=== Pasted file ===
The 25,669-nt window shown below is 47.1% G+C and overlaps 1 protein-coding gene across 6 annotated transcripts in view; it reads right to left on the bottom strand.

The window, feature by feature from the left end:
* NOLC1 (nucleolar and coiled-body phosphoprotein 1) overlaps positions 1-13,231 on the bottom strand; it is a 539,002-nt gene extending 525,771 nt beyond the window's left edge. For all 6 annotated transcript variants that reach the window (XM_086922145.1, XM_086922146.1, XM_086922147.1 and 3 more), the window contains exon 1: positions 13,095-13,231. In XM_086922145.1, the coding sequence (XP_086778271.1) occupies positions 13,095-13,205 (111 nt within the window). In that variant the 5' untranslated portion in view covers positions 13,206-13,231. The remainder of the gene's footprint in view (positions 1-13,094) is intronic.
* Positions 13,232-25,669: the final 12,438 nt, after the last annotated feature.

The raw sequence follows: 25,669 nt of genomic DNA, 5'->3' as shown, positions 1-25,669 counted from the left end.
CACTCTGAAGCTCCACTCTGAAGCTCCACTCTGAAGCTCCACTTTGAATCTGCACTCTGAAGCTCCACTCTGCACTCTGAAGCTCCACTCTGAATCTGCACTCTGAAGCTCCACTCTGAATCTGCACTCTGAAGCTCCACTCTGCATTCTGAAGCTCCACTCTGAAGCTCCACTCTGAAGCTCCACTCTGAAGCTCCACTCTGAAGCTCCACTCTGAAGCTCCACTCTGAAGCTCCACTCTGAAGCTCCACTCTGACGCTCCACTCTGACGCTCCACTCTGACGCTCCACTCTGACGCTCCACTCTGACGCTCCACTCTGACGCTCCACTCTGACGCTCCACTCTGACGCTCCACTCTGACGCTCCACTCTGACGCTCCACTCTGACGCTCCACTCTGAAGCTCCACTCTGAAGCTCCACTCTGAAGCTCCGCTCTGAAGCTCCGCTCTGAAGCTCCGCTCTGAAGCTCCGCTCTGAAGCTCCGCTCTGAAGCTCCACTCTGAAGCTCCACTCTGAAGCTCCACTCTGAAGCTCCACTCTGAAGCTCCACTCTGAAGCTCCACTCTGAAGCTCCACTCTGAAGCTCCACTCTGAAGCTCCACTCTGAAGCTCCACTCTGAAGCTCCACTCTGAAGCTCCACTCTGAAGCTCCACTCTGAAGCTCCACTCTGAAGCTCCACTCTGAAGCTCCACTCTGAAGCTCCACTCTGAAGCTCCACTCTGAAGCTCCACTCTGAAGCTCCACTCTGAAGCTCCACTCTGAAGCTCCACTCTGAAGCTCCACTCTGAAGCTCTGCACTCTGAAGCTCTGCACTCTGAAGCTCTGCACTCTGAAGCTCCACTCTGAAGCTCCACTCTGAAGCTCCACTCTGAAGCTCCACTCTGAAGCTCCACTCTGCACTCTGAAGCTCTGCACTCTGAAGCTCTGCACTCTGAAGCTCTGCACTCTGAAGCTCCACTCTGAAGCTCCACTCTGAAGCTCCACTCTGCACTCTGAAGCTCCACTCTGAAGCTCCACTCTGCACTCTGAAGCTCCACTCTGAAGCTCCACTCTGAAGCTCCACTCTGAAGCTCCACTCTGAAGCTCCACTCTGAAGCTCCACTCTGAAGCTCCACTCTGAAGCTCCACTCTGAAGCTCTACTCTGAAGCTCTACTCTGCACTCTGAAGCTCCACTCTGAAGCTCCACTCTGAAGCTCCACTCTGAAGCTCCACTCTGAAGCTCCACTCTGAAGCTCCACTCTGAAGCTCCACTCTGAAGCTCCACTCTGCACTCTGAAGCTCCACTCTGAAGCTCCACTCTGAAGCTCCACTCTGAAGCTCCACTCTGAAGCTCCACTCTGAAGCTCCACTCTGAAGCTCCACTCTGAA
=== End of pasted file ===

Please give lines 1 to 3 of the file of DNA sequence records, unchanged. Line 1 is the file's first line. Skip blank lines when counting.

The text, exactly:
The 25,669-nt window shown below is 47.1% G+C and overlaps 1 protein-coding gene across 6 annotated transcripts in view; it reads right to left on the bottom strand.

The window, feature by feature from the left end:
* NOLC1 (nucleolar and coiled-body phosphoprotein 1) overlaps positions 1-13,231 on the bottom strand; it is a 539,002-nt gene extending 525,771 nt beyond the window's left edge. For all 6 annotated transcript variants that reach the window (XM_086922145.1, XM_086922146.1, XM_086922147.1 and 3 more), the window contains exon 1: positions 13,095-13,231. In XM_086922145.1, the coding sequence (XP_086778271.1) occupies positions 13,095-13,205 (111 nt within the window). In that variant the 5' untranslated portion in view covers positions 13,206-13,231. The remainder of the gene's footprint in view (positions 1-13,094) is intronic.